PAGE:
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45 minutes ago, drjdpowell said:

More details: I'm not using the "Internecine Avoider" and I'm using a "net address" of 127.0.0.1, which I beleive means I'm not going through any network card (all three apps are on the same computer).

The Internetcine Avoider should only come into play when you use the high level Listen.vi. If you use directly the Create Listener and Wait on Listener primitives there is no Internetcine Avoider unless you add it yourself.. But, Wait on Listener CAN return other errors than timeout errors and that usually means something got seriously messed up with the underlaying listener socket and the most prudent action is almost always to close that socket and open a new one. Except of course that when you close a listener socket it doesn't just go out of existence in a blink. It usually stays present in the underlaying socket library for a certain timeout period to catch potential late arriving connection requests and respond to them with a RST/NACK response to let the remote side know that it is not valid anymore.

And together with the SO_EXCLUSIVEADDRUSE flag this makes new requests to create a socket on the same port fail with an according error, since the port is technically still in use by that half dead socket. That socket gets eventually deleted and then a new Create Listener call on that port will succeed, unless someone else was able to grab it first.

And even if you stay entirely within the same system and there is no actual network card packet driver involved, can the socket library reset itself, for instance when a system service or the user does some reconfiguration of the network configuration.

But if your code doesn't do something like this:

do
{
    err = CreateListener(&listenRefnum);
    if (!err)
    {
        do
        {
            err = WaitOnListener(listenRefnum, waitInterval, &connectionRefnum);
            if (!err)
            {
                CreateNewConnectionHandler(connectionRefnum);
            }
            else if (err != timeout)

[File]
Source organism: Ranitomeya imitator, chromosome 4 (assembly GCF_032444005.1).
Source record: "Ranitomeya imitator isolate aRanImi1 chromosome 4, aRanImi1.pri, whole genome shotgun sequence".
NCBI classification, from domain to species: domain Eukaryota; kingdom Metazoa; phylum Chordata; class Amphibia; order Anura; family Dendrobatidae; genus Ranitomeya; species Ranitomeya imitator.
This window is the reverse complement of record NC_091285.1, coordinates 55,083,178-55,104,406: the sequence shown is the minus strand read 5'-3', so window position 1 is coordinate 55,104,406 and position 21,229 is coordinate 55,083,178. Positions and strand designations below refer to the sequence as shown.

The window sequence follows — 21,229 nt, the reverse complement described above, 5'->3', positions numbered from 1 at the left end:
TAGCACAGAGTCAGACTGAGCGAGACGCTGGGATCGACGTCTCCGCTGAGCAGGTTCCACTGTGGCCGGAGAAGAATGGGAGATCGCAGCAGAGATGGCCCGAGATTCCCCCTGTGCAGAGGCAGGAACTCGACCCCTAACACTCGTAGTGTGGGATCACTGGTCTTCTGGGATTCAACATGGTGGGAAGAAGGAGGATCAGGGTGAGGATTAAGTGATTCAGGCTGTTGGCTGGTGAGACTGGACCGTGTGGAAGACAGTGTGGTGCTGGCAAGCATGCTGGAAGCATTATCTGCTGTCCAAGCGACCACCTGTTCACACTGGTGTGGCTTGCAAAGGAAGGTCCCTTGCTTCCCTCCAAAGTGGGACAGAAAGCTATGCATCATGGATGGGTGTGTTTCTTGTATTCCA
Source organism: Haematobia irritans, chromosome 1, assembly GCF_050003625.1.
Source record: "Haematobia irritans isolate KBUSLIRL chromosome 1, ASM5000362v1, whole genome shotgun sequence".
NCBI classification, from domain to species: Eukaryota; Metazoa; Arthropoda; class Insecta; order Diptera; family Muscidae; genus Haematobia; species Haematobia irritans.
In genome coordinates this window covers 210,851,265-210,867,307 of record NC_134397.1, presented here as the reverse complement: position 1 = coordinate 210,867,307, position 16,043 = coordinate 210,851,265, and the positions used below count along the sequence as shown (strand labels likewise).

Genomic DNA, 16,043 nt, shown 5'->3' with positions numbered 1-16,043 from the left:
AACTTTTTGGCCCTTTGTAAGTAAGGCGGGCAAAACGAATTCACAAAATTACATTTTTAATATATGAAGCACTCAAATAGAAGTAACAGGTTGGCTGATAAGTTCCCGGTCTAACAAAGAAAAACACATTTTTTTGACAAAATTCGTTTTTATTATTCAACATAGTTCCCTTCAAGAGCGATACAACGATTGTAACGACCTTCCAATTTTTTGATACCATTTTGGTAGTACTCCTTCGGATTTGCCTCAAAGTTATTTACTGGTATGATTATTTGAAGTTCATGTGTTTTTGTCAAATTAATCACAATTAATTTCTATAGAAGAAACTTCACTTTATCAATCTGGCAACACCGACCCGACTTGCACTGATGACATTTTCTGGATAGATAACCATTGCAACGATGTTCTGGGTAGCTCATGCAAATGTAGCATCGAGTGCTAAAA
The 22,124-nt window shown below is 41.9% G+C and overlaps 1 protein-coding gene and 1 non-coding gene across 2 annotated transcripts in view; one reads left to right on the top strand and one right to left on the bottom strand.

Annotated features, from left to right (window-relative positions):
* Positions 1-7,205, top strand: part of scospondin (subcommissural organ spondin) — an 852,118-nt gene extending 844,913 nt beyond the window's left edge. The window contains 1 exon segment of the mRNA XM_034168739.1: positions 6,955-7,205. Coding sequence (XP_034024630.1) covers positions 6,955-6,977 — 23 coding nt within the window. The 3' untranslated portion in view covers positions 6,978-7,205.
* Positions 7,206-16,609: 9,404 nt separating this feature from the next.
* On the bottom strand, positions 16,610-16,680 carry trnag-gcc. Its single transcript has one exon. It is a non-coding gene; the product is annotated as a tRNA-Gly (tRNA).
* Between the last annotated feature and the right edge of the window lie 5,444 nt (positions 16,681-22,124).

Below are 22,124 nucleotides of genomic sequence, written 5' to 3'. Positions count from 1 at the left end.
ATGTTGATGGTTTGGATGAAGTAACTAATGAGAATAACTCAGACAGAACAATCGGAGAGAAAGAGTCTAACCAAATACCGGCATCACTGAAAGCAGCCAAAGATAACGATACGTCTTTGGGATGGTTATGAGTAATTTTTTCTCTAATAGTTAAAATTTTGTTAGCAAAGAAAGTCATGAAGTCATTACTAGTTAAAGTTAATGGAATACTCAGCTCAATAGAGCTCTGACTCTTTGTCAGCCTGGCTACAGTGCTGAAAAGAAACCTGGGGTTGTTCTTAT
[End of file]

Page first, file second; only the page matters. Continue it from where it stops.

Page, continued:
{
                // if we have any other error than timout, leave the loop
                // which will close the listener and go back to create a new one
                LogError(err);
                break;
            }
        } while (!quit);
        Close(listenRefnum);
    }
    else
    {
        LogError(err);
        Delay(someWaitTime);
    }
} while (!quit);

it will keep trying to listen on a socket that might have been long going into an error condition.

Edited by Rolf Kalbermatter
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4 hours ago, Rolf Kalbermatter said:

And together with the SO_EXCLUSIVEADDRUSE flag this makes new requests to create a socket on the same port fail with an according error, since the port is technically still in use by that half dead socket. That socket gets eventually deleted and then a new Create Listener call on that port will succeed, unless someone else was able to grab it first.

Are Listener ports affected by this "half-dead" issue?  I would have thought this is just and issue of TCP Connections (with a connected remote party) rather than a Listener.

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43 minutes ago, drjdpowell said:

Are Listener ports affected by this "half-dead" issue?  I would have thought this is just and issue of TCP Connections (with a connected remote party) rather than a Listener.

According to this https://blog.cloudflare.com/when-tcp-sockets-refuse-to-die/ it would seem that listener sockets are not supposed to linger around. Still you should probably be prepared that a Create Listener right after a Close Listener can fail just to be on the safe side!